I apparently love books with long subtitles, but the “accidental” nature of Avi Steinberg’s adventures are what made them seem relatable to me. Not that anyone really thinks they are going to grow up to work in a correctional facility, but Avi really stumbled upon it. He, a Harvard graduate, formerly observant Orthodox Jew, stumbles upon a Craigslist ad while taking a break from his job writing obituaries for the Boston Globe. And then without really processing why, he finds himself as a night shift prison librarian, even though he has no training in library science or prison work.
If you’re expecting a Hollywood tale of the nerdy teacher that inspires his prisoners to reform and in the end they all meet up on the outside and cry about how inspirational life is, then you will be sorely disappointed. But you’ll also be disappointed if you are looking for a moralizing tale about the danger of criminals. In fact if you’re looking for real cohesion of any kind, this really isn’t the book for you. Steinberg, can’t seem to make up his mind about the experience, his own motivations and the role of prison libraries in general.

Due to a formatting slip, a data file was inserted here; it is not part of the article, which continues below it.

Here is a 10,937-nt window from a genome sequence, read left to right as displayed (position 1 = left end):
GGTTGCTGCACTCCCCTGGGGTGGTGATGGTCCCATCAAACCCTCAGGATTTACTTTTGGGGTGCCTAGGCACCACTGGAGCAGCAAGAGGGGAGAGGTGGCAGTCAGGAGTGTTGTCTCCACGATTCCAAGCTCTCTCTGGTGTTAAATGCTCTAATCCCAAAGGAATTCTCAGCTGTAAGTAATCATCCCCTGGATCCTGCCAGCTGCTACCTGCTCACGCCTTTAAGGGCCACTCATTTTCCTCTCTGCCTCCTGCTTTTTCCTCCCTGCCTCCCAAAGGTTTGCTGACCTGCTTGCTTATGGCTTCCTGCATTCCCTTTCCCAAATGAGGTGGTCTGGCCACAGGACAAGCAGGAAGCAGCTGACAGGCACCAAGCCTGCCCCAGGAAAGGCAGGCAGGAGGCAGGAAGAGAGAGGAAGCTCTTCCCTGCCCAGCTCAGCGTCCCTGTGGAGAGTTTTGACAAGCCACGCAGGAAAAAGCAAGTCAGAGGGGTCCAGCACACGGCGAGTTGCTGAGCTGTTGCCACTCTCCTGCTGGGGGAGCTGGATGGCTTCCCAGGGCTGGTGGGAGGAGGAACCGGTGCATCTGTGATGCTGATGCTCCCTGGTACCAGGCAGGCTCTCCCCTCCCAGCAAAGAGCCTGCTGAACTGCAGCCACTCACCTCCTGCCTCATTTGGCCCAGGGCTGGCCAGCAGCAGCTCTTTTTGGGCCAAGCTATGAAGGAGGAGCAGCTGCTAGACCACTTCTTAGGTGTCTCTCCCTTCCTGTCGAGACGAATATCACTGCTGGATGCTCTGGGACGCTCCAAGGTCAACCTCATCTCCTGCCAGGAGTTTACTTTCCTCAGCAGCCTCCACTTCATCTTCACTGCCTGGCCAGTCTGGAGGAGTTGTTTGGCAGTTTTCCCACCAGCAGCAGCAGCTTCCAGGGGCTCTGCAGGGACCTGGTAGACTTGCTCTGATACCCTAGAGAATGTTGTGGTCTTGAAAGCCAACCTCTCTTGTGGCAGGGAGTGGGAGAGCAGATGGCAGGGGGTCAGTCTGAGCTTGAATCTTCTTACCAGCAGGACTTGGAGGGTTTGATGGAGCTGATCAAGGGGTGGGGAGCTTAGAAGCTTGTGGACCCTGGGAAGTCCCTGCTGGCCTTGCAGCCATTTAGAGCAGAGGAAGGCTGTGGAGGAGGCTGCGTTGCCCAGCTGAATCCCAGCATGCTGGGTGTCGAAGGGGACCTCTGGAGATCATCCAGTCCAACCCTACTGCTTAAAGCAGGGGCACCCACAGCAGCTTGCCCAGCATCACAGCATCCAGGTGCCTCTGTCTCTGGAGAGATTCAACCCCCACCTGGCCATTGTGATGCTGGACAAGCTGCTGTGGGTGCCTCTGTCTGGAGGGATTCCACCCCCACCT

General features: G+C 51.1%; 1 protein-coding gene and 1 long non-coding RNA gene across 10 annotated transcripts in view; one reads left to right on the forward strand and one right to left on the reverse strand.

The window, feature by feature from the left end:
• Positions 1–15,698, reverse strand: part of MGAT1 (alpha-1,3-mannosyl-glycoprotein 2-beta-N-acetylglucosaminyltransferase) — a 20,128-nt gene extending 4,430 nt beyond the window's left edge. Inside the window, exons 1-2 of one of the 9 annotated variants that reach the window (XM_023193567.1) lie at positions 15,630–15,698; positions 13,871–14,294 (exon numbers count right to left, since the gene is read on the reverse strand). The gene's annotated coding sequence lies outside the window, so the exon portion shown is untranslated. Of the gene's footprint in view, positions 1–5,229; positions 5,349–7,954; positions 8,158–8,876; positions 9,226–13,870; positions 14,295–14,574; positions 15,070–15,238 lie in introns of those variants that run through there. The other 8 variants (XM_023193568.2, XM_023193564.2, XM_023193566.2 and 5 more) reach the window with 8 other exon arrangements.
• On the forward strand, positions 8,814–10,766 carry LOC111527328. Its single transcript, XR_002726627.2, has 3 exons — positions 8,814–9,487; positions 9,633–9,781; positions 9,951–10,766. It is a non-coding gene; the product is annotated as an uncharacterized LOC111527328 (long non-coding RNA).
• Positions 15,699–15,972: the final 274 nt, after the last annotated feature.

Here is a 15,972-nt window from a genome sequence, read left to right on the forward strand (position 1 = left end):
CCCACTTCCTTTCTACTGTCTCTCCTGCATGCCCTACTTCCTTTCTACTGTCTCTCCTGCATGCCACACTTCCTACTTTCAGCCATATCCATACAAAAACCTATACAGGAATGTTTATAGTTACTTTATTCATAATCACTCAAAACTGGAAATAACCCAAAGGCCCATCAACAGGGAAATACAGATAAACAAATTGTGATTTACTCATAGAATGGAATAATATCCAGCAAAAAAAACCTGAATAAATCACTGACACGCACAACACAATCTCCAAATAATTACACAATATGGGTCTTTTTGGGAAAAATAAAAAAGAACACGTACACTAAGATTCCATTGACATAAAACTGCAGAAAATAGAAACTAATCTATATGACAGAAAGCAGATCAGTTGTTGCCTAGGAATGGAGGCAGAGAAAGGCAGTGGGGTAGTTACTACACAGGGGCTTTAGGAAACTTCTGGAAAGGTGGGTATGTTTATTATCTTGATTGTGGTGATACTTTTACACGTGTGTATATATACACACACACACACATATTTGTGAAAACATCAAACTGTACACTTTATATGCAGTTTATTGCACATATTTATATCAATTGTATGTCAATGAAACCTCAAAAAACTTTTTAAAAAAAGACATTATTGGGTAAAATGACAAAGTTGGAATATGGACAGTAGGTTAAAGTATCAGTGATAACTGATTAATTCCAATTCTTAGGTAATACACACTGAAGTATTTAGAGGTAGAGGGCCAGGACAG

I read this book with my book club, and almost everyone but me found this lack of cohesion very frustrating. At times so did I, but in retrospect I think it was refreshing to read his raw emotions about an incredibly complex experience. If he had come to the grand conclusions my fellow book club members seemed to crave, it would have cheapened the narrative. This book’s power is in its ambiguity. Steinberg is filled with questions about the power and limitations of narrative and words, and concerns about the way we treat criminals in this country. If he doesn’t seem to make up his mind about the issues he raises, maybe that’s because we have a culture can’t decide how we feel about punishment vs. rehabilitation. We, and I am completely including myself in this category, prefer to avoid thinking about this, and I get the impression that Steinberg did too before he found himself in this unusual job. By writing this book he forces his readers to confront this world we would rather avoid, but somehow he does this without preaching.